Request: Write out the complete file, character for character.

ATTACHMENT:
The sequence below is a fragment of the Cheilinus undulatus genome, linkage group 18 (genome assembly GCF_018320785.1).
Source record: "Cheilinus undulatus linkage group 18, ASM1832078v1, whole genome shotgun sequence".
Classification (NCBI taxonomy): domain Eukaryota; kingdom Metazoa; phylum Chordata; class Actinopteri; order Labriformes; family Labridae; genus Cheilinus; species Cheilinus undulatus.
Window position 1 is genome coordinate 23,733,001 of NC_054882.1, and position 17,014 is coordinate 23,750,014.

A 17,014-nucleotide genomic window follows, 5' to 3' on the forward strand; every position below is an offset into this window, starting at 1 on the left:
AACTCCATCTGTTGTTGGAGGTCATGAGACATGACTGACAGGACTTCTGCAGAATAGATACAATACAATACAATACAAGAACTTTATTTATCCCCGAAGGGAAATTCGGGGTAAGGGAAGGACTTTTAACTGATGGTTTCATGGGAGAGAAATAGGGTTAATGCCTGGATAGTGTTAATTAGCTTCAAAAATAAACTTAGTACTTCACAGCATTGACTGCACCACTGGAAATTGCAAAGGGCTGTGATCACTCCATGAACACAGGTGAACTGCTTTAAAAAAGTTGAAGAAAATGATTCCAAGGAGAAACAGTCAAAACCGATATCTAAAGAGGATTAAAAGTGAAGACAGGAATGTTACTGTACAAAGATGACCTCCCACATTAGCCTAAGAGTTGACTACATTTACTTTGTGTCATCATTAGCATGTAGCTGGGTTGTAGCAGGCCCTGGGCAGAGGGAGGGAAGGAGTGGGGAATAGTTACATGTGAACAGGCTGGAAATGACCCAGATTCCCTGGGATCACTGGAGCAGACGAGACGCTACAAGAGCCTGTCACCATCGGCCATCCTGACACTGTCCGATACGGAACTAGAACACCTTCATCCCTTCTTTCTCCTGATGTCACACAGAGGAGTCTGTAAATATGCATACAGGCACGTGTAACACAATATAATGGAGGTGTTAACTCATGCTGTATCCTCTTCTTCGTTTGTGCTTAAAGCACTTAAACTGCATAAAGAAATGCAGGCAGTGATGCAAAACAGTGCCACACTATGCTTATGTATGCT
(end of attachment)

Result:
The sequence below is a fragment of the Cheilinus undulatus genome, linkage group 18 (genome assembly GCF_018320785.1).
Source record: "Cheilinus undulatus linkage group 18, ASM1832078v1, whole genome shotgun sequence".
Classification (NCBI taxonomy): domain Eukaryota; kingdom Metazoa; phylum Chordata; class Actinopteri; order Labriformes; family Labridae; genus Cheilinus; species Cheilinus undulatus.
Window position 1 is genome coordinate 23,733,001 of NC_054882.1, and position 17,014 is coordinate 23,750,014.

A 17,014-nucleotide genomic window follows, 5' to 3' on the forward strand; every position below is an offset into this window, starting at 1 on the left:
AACTCCATCTGTTGTTGGAGGTCATGAGACATGACTGACAGGACTTCTGCAGAATAGATACAATACAATACAATACAAGAACTTTATTTATCCCCGAAGGGAAATTCGGGGTAAGGGAAGGACTTTTAACTGATGGTTTCATGGGAGAGAAATAGGGTTAATGCCTGGATAGTGTTAATTAGCTTCAAAAATAAACTTAGTACTTCACAGCATTGACTGCACCACTGGAAATTGCAAAGGGCTGTGATCACTCCATGAACACAGGTGAACTGCTTTAAAAAAGTTGAAGAAAATGATTCCAAGGAGAAACAGTCAAAACCGATATCTAAAGAGGATTAAAAGTGAAGACAGGAATGTTACTGTACAAAGATGACCTCCCACATTAGCCTAAGAGTTGACTACATTTACTTTGTGTCATCATTAGCATGTAGCTGGGTTGTAGCAGGCCCTGGGCAGAGGGAGGGAAGGAGTGGGGAATAGTTACATGTGAACAGGCTGGAAATGACCCAGATTCCCTGGGATCACTGGAGCAGACGAGACGCTACAAGAGCCTGTCACCATCGGCCATCCTGACACTGTCCGATACGGAACTAGAACACCTTCATCCCTTCTTTCTCCTGATGTCACACAGAGGAGTCTGTAAATATGCATACAGGCACGTGTAACACAATATAATGGAGGTGTTAACTCATGCTGTATCCTCTTCTTCGTTTGTGCTTAAAGCACTTAAACTGCATAAAGAAATGCAGGCAGTGATGCAAAACAGTGCCACACTATGCTTATGTATGCT